In last week’s editorial on “counter-detailing,” the New York Times has launched its latest volley against the pharmaceutical industry. No real surprises here.
However, I’m embarrassed that the New York Times gets it so wrong (although it doesn’t really surprise me). The essence of the New York Times Editorial is an endorsement of Jerry Avorn’s attempt to institute national-level counter-detailing against the efforts of those vile pharmaceutical reps.
Avorn’s been on this kick for decades and has been unable to demonstrate in a peer-reviewed setting that his theories actually work. While testifying under oath, he himself has acknowledged his ideas are idealistic at best and would require billions of dollars to actually be successful. I wonder if Herb Kohl is willing to invest billions of dollars with no proof of concept. I doubt it.
But I digress. The New York Times has editorialized, “With comprehensive, unbiased information, doctors should be more likely to prescribe the best drug for a patient, not necessarily the newest, high-priced drug that is being pushed by a drug company sales representative.” The “unbiased information” is where the Times gets it wrong.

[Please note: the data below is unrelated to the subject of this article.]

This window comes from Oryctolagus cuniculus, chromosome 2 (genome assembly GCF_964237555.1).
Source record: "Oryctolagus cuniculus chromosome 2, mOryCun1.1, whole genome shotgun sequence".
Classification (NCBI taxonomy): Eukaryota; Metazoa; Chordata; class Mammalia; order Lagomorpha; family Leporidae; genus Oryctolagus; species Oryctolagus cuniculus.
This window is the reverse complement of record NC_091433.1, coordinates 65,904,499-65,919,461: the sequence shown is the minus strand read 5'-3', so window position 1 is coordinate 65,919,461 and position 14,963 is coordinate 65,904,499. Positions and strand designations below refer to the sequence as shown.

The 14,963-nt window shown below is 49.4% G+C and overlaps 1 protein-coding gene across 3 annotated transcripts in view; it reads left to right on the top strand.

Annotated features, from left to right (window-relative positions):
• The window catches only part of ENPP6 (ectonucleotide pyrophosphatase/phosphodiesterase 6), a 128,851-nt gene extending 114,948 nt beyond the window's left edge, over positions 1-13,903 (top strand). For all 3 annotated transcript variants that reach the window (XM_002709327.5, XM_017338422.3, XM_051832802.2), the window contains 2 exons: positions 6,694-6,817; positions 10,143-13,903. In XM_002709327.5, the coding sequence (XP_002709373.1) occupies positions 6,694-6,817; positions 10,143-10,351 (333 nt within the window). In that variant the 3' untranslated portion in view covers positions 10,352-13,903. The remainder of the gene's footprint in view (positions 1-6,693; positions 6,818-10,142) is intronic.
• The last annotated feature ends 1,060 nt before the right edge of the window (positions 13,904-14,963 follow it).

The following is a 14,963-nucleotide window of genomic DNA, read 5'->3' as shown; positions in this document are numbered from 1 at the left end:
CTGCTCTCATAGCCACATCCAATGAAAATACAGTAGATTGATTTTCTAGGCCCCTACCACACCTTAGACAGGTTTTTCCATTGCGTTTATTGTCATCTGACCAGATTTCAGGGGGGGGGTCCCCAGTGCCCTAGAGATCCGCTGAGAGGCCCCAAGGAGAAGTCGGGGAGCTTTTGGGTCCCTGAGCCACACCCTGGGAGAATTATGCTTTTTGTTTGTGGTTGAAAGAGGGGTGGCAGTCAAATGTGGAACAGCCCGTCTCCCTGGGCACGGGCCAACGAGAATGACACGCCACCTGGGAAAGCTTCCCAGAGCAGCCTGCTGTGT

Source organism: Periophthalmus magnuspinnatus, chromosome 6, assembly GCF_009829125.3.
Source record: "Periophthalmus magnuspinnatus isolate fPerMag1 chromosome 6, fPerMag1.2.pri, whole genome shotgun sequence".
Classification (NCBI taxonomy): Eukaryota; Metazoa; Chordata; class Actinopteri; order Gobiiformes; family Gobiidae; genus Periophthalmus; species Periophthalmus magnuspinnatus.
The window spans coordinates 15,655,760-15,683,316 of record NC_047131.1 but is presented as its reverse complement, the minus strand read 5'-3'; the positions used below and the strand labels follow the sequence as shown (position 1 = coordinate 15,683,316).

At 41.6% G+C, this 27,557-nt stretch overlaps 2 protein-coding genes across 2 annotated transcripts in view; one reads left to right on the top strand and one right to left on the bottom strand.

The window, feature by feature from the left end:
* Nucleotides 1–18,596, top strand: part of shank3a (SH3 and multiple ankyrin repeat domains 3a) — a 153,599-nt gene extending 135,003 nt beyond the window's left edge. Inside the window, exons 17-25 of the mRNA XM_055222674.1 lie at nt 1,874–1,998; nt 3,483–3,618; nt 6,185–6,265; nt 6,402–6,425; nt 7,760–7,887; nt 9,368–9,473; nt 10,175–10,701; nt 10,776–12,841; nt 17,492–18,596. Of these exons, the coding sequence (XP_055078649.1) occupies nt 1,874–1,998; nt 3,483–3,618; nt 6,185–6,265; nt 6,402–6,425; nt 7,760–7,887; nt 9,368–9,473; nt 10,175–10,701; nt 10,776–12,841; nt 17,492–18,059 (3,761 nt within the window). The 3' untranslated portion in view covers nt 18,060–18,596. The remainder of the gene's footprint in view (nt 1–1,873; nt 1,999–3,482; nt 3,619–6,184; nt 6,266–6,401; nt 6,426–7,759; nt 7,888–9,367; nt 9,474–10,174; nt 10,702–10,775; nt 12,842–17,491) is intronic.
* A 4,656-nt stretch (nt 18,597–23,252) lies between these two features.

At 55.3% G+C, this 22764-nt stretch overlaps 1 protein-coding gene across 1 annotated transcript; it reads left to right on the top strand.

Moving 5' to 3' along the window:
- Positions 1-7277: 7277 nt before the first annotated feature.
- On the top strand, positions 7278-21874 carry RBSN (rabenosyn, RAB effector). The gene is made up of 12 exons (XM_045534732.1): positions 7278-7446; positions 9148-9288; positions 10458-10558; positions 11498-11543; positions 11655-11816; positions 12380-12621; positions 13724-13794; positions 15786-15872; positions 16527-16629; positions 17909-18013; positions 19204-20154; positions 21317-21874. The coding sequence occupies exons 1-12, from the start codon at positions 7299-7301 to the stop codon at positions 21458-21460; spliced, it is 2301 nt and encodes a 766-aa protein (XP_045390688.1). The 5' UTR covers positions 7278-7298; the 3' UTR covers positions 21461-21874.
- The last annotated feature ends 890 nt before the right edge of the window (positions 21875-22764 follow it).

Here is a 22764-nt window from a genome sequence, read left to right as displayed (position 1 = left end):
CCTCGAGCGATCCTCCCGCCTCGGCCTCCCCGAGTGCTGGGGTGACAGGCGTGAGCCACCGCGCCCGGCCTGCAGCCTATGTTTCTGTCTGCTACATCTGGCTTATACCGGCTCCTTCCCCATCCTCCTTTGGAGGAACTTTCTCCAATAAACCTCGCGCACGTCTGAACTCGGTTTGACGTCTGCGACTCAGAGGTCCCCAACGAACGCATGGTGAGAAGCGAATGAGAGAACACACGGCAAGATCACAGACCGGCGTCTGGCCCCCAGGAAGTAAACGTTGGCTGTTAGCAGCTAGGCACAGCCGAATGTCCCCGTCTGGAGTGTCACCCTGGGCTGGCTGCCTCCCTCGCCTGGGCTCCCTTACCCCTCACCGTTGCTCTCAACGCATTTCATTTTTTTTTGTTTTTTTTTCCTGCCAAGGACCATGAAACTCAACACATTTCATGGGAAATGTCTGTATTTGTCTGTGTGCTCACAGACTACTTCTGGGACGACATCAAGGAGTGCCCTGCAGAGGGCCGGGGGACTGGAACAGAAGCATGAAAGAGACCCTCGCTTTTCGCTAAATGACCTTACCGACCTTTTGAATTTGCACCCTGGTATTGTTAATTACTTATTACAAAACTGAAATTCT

I’m willing to support academic detailing and I think truly unbiased information is what we should all be striving for. Unlike the New York Times, I don’t believe that stifling anyone’s speech is ultimately in the best interest of patients. And unlike the New York Times, I don’t think that suppressing information is helpful to doctor’s in determining what is in the best interest of patients.
Insurance company giants have lobbied the folks at Harvard around the content of their academic detailing program. Many of the “unbiased” medical experts get the official Gold Seal of Approval from the nation’s largest and wealthiest HMOs. The insurance company’s interests are not “unbiased information.” It is purely cost containment – and anyone who has been around since the early 1990s (or seen Michael Moore’s movie SiCKO) knows that HMOs don’t exactly have patient’s best interests at heart. The New York Times must have missed this in its quest for “unbiased information.”
I’ll support academic detailing, but only if it isn’t a rubber stamp on HMO’s attempts to ration care and shift the entire cost burden onto patients while they pay record bonuses to their CEOs.